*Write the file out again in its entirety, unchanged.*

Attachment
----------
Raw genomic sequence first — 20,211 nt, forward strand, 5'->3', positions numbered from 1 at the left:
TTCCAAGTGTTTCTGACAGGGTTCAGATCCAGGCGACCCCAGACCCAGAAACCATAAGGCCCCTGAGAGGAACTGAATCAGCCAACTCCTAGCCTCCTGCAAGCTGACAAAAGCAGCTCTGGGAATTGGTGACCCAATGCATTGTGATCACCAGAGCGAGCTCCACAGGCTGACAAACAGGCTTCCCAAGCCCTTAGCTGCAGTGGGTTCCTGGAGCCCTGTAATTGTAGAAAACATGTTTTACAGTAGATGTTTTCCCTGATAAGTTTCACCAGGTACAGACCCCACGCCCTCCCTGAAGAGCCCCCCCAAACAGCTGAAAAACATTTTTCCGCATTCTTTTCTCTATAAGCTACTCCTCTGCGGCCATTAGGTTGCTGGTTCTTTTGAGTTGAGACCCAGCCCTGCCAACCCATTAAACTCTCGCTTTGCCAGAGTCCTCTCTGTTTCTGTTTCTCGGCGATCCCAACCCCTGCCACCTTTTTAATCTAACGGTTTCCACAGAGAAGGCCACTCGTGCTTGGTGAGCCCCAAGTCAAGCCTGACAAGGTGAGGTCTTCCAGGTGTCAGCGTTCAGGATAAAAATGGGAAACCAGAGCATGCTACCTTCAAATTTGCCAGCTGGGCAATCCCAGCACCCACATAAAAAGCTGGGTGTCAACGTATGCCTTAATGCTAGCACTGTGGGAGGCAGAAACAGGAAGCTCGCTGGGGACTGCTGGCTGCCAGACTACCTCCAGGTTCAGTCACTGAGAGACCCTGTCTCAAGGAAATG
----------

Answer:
Raw genomic sequence first — 20,211 nt, forward strand, 5'->3', positions numbered from 1 at the left:
TTCCAAGTGTTTCTGACAGGGTTCAGATCCAGGCGACCCCAGACCCAGAAACCATAAGGCCCCTGAGAGGAACTGAATCAGCCAACTCCTAGCCTCCTGCAAGCTGACAAAAGCAGCTCTGGGAATTGGTGACCCAATGCATTGTGATCACCAGAGCGAGCTCCACAGGCTGACAAACAGGCTTCCCAAGCCCTTAGCTGCAGTGGGTTCCTGGAGCCCTGTAATTGTAGAAAACATGTTTTACAGTAGATGTTTTCCCTGATAAGTTTCACCAGGTACAGACCCCACGCCCTCCCTGAAGAGCCCCCCCAAACAGCTGAAAAACATTTTTCCGCATTCTTTTCTCTATAAGCTACTCCTCTGCGGCCATTAGGTTGCTGGTTCTTTTGAGTTGAGACCCAGCCCTGCCAACCCATTAAACTCTCGCTTTGCCAGAGTCCTCTCTGTTTCTGTTTCTCGGCGATCCCAACCCCTGCCACCTTTTTAATCTAACGGTTTCCACAGAGAAGGCCACTCGTGCTTGGTGAGCCCCAAGTCAAGCCTGACAAGGTGAGGTCTTCCAGGTGTCAGCGTTCAGGATAAAAATGGGAAACCAGAGCATGCTACCTTCAAATTTGCCAGCTGGGCAATCCCAGCACCCACATAAAAAGCTGGGTGTCAACGTATGCCTTAATGCTAGCACTGTGGGAGGCAGAAACAGGAAGCTCGCTGGGGACTGCTGGCTGCCAGACTACCTCCAGGTTCAGTCACTGAGAGACCCTGTCTCAAGGAAATG